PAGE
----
March 30, 2012 -- A Texas jury has found that the well-known and controversial tax advisory firm TaxMasters Inc., along with its bearded founder Patrick Cox, used deceptive practices in its bid to lure customers and has hit the company with a staggering $195 million in civil penalties.
In a unanimous decision, jurors found that TaxMasters, its holding company TMIRS and Cox had violated the state's deceptive trade practices act more than 100,000 times by misleading customers in television ads and sales calls about upfront costs and confusing them about the services offered, according to Texas Attorney General Greg Abbott.
The Houston-based firm was the subject of an ABC News investigation in April 2011 after Texas and Minnesota accused it of using misleading and deceptive business practices. In one example of a sales call provided to ABC News by Minnesota Attorney General Lori Swanson, a TaxMasters salesperson tells a potential customer who owes $19,000 they can get the payment down to "next to nothing" and says the company is 97 percent successful.
"Not true," Swanson said then. "This is a company, which is taking advantage of people, and unfortunately when people see it on TV, they do believe in it."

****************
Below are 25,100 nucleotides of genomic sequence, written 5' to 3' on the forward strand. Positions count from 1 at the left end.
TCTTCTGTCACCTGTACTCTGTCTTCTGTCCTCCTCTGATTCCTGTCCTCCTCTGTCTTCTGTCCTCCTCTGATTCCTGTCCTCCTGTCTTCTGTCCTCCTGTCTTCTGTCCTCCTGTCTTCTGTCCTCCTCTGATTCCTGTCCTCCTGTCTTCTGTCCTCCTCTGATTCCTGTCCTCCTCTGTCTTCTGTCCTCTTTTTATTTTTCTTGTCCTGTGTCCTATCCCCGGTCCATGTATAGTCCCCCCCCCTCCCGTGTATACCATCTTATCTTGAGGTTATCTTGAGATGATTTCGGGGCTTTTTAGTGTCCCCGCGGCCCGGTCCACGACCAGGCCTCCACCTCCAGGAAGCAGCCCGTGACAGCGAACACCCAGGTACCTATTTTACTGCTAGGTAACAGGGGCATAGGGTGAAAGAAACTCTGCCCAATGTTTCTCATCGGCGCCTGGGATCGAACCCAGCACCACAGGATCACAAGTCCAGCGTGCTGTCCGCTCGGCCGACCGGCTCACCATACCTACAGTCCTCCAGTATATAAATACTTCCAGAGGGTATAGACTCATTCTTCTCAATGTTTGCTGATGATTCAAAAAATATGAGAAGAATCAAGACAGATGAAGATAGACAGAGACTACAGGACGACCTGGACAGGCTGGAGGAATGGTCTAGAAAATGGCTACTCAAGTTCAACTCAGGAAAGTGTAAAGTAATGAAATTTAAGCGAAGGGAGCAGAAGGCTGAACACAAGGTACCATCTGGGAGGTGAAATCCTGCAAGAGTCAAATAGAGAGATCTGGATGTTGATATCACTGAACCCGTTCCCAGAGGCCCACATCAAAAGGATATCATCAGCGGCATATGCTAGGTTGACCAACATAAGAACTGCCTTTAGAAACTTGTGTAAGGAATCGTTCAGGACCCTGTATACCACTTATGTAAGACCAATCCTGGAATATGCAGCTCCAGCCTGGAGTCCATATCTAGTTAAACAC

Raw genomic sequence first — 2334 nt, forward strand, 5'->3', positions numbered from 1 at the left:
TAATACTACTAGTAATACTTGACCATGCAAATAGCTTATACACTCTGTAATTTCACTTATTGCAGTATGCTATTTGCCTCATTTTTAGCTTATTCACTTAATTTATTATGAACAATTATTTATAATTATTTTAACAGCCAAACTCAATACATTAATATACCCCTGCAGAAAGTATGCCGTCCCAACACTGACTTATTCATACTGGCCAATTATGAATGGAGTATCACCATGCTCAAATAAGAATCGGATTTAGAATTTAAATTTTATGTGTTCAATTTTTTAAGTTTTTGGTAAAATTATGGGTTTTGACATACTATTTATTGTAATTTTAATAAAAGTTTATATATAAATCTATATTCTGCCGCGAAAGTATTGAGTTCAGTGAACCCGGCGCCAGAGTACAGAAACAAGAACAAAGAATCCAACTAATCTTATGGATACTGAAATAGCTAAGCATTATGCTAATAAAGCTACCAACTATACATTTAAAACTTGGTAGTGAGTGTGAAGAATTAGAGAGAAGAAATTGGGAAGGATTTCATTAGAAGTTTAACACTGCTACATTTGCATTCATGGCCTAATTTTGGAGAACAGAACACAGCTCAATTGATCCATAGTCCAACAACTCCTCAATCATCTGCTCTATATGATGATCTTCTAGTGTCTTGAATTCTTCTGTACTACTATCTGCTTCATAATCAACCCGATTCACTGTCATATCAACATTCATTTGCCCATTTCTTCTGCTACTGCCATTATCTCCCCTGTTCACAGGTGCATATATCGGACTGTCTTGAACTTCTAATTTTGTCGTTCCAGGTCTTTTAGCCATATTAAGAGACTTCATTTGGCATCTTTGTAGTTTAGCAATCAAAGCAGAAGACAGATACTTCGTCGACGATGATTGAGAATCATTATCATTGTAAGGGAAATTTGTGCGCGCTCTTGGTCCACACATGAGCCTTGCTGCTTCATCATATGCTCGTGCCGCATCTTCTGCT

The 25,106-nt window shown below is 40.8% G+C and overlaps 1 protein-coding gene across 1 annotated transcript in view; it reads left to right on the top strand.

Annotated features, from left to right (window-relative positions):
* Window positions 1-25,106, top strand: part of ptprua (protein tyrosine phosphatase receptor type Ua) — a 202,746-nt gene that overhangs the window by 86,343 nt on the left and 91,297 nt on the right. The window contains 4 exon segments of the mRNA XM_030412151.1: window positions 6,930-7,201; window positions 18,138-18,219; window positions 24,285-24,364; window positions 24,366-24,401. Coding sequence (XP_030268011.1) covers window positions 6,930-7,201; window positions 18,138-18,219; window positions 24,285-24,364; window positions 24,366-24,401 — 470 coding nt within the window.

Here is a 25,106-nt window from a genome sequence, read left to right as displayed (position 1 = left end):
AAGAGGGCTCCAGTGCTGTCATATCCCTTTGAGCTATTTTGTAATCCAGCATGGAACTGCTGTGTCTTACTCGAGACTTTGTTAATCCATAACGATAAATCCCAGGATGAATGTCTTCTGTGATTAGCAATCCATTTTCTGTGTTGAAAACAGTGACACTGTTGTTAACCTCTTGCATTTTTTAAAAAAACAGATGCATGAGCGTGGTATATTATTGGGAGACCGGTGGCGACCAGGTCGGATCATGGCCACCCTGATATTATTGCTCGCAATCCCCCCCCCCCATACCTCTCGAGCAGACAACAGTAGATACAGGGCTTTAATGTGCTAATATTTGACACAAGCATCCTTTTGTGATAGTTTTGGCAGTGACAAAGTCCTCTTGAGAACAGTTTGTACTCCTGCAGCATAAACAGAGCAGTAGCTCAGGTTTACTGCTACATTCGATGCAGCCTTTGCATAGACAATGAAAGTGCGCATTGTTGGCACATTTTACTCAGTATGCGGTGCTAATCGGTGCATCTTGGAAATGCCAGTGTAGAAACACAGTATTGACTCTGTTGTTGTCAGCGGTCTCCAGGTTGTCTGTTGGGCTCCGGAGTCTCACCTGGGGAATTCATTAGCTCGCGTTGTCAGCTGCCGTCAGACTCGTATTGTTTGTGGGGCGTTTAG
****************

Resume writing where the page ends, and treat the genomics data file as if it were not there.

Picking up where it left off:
"Today's decision marks a significant victory for the Texans and TaxMasters customers nationwide who sought help from TaxMasters with their income tax debts and were taken advantage of in the midst of a national economic downturn," Texas Attorney General Greg Abbott said after the judgment came down. "While the TaxMasters CEO made hollow promises about fighting for taxpayers and their pocketbooks in television ads, the evidence proved that the firm didn't even bother to show up when it came time to fulfill those promises, but instead misled and defrauded their customers."
Just a day before testimony began in the case against them, TaxMasters filed for bankruptcy protection.
As part of the $195 million judgment, Cox, the portly, red-bearded company CEO whose constant presence in TaxMasters' TV ads was parodied by "Saturday Night Live," is personally on the hook for nearly $46 million.
TaxMasters signed a settlement with the Minnesota attorney general's office last August in which it did not admit wrongdoing, but agreed to abide by a long list of business practices in order to continue doing business in Minnesota. In addition to paying $500,000 into a fund to be divvied up among former TaxMasters customers, the company agreed to record all its sales calls with Minnesota residents and hand them over to the attorney general's office, stop using the phrase "flat fee," stop referring to former IRS agents working for the firm except when warranted, and add no additional fees to customers' accounts except when authorized via writing or recorded phone call. The agreement also applies to any other tax resolution firm "controlled" by Cox. Failure to abide by the settlement would make TaxMasters and Cox ineligible to do business in Minnesota and trigger a $400,000 penalty.
An attorney for TaxMasters declined to comment for this report.